Tag: business

Has Amazon Changed Our Book-Buying Expectations?

Last week, Frugal Bookstore, a Black-owned independent bookstore in Boston send the following email to their costumers:

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Images via twitter

In short, in the wake of the Black Lives Matter protests and the growing sales in books on anti-racism, this bookstore received around twenty thousand orders on the same couple of titles. But because of the time it took them to sort through this inordinate amount of orders, customers started to lose their patience and sending angry emails demanding refunds and calling out their “bad customer service.”

These demands are not only ironic, but they also very unrealistic. While this is a problem that goes along with this very particular situation, the costumers’ reactions can also be attributed to the way that business magnate Amazon is changing our expectations.

Amazon Books | Amazon.jobs

Image via Amazon jobs

Amazon is the go-to place for many people when it comes to buying all sorts of miscellaneous items, but also when it comes to buying books. We’re so used to, with a couple of clicks, getting to whatever book we desire, paying for it and getting it two or three days later (or even the next day if you’re a prime user) on a neatly packed bag in our doorstep, that we often forget that most businesses don’t run like this. Amazon is a corporation worth more than a trillion dollars with thousands of employees, warehouses all around the world, and with more access to books than anyone else that can assure you that you ill receive the product you want with little to no hassle.

This is hardly the case for independent bookstores. They, first of, don’t have millions of dollars at their disposal; but also they are run by a handful of people who do everything, from processing orders, packaging and sending them, to keeping track of inventory, etc. They also have a very limited amount of books. They don’t have thousands of square feet dedicated to storing books, they often keep one or two copies of a title on their bookshelves, maybe a box or two if they expect it to be a big hit. It is normal, and expected, for orders placed from independent bookstores to take a couple of days to process and ship, especially if they are getting thousands of orders for the same books as in the case of Frugal Bookstore.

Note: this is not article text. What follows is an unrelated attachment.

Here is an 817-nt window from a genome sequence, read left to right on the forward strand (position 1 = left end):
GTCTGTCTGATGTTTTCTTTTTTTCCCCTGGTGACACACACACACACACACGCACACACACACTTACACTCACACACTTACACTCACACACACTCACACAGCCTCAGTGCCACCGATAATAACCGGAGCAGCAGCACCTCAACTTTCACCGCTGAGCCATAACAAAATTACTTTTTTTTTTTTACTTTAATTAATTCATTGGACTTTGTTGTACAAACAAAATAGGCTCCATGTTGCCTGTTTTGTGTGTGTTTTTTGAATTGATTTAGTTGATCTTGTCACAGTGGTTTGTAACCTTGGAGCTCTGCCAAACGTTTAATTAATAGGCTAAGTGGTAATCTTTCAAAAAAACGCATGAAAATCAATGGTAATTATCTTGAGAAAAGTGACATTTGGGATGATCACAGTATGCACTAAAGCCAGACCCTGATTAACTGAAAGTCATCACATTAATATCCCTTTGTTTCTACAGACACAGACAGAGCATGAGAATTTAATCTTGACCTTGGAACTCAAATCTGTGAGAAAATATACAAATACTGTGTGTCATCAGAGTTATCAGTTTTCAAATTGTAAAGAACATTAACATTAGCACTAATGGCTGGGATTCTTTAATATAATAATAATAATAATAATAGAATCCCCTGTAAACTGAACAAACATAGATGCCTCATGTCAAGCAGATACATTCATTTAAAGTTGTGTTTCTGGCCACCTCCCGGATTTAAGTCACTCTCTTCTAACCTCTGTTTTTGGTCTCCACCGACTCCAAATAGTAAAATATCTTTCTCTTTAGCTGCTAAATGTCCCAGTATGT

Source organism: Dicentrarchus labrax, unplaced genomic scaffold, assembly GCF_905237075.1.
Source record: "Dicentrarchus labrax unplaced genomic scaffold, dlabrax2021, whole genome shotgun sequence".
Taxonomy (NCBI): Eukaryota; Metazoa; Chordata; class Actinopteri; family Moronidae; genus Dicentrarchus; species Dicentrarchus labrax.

Image via lit hub

Beyond the speed of delivery, Amazon has also changed our expectations in regards to the money we are willing to spend on books. It is not unusual for costumers to walk into bookstores to pick out books they are going to order from Amazon once they get back home because they are cheaper there. Amazon often sells discounted books on their site because not only those that make more people want to buy from them, but also because they expect to make that lost revenue up from the other things those costumers will eventually buy from them, so that “lost revenue” actually means more money for them in the long run.

It is totally valid to want to save money and time when buying books. Why wait an extra week and spend three or four extra dollars on a book when we could have it faster and cheaper? But we also have to think about who we are supporting when we purchase our books. Purchasing off Amazon will benefit Amazon. Purchasing off independent bookstore will benefit the owners of that store, their employees, the communities they’re in, and the publishing industry as a whole.

It is important to remember that bookstores are run by real people, people who are being equally affected by the current crisis, and that they can’t always keep up and meet the expectations that Amazon has set for us.

Featured image via the new york times